The space we live in is one big container that serves as a limit on how much we can keep. A family of 5 living in a 2-bedroom, 2-bathroom home has a smaller container than a family of 5 living in a 5-bedroom, 3-bathroom home. We may not be able to change our living space, but we can change what we bring into our living space and what we choose to keep in it.
Other limits must be created by us.
When setting limits, our current season of life is a good indicator. If someone wears a suit and tie to work every day, their limit for suits they own might be no less than 5 if they work a 5-day workweek. For another person, having no less than 5 suits would be absurd. Their limit may be to own no more than 2 suits since they wear them sparingly.
The problem is posed when seasons of life change and we can’t part with our stuff. This could be baby gear, old hobbies, or anything that served you well in a past season of life that is no longer needed.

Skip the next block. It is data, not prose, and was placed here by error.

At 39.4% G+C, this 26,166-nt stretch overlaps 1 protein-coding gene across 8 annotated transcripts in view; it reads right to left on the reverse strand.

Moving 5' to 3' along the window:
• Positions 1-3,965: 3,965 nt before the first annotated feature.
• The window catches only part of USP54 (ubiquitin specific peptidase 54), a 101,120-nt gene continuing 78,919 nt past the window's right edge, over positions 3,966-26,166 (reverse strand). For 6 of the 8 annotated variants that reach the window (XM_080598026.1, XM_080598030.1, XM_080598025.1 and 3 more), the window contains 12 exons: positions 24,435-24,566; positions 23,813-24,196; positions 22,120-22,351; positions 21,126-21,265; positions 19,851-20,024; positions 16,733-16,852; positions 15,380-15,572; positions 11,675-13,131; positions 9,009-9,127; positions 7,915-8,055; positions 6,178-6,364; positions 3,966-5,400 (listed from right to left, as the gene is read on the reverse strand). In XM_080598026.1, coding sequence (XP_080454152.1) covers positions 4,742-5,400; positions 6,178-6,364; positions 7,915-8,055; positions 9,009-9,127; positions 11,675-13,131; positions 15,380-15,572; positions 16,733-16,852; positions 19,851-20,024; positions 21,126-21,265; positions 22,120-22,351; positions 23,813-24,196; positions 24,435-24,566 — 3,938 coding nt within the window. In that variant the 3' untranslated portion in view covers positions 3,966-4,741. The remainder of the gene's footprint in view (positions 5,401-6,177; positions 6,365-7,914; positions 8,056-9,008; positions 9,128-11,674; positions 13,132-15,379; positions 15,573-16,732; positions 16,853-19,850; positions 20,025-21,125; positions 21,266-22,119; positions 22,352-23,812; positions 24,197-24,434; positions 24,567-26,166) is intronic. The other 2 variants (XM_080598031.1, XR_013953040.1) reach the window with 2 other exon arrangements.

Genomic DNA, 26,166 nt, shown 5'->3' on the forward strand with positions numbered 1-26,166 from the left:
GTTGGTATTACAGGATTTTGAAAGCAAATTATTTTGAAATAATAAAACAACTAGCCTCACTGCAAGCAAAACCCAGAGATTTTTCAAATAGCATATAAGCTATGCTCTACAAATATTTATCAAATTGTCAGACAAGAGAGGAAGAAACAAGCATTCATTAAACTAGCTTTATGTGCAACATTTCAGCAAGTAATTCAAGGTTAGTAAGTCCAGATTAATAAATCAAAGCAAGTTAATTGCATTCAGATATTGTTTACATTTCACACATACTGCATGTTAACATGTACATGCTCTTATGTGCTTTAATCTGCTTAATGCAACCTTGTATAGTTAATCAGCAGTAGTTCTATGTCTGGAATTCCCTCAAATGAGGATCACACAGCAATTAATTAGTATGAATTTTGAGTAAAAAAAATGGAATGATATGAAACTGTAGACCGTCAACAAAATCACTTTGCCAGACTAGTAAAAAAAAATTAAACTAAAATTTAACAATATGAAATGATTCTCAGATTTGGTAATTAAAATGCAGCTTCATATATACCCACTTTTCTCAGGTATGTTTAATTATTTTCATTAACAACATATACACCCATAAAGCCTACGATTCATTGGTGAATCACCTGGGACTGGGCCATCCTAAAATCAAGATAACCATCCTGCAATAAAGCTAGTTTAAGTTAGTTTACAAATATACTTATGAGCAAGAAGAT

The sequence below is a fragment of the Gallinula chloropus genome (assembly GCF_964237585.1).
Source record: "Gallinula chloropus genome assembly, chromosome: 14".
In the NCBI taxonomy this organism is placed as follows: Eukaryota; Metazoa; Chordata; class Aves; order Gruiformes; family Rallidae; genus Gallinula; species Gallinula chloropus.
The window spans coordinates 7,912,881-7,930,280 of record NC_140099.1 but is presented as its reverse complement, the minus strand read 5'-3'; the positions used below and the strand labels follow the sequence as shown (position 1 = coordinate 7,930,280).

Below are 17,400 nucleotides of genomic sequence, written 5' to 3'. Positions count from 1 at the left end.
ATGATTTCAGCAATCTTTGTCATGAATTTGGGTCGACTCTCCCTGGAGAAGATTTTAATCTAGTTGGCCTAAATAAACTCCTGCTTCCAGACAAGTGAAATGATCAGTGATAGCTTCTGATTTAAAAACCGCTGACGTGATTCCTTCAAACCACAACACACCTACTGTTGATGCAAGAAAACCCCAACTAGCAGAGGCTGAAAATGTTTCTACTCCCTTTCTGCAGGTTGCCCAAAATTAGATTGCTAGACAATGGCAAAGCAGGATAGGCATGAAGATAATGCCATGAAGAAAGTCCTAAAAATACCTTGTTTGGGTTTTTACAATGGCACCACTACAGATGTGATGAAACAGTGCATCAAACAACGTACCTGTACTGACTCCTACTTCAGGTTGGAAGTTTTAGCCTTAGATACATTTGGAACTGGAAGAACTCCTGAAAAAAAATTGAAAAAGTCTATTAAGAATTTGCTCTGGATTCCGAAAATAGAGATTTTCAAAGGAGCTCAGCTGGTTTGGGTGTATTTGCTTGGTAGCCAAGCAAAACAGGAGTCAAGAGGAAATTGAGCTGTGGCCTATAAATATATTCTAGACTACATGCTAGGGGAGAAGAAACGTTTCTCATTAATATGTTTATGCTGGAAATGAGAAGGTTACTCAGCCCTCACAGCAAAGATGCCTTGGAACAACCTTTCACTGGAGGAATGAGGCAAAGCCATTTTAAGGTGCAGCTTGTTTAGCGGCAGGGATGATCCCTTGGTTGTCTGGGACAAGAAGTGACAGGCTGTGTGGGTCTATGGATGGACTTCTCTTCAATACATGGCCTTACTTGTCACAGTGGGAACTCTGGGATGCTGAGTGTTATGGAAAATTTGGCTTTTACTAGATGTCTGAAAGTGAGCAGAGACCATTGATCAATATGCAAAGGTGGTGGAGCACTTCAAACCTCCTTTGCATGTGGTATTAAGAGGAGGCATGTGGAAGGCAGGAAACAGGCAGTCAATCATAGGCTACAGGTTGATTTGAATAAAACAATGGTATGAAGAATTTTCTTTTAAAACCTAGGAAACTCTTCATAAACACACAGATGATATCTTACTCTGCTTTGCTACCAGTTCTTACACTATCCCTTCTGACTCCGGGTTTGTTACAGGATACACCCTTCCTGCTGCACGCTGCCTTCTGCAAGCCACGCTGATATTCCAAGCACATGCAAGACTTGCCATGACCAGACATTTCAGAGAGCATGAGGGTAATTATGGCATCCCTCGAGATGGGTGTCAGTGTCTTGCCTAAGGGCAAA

What if scenarios could be thought of for almost EVERYTHING.
If it’s useful, but you’re not using it, then how useful is it?
Donate or give it away to someone who WILL use it. Join a Buy Nothing Facebook group and offer it for free. Hold a “Free Yard Sale.” Yes, it’s an oxymoron but it can be an effective way to give away unwanted items. Donating and giving away is always the faster route over selling.
We don’t know the future, so we can’t possibly know if indeed we WILL actually use that item one day if we keep it “just-in-case” based upon its usefulness.
We’ll either forget we have it or an entirely different item that we don’t own would be more appropriate for whatever scenario does happen.
Part of life in general is accepting and embracing limitations.
In decluttering, it’s no different. If you want to know how to declutter your home fast, it’s by focusing on what’s essential and setting limits.
Want to read more about Reverse Decluttering?
Check out this guest blog post that I wrote on the blog, The Simplicity Habit: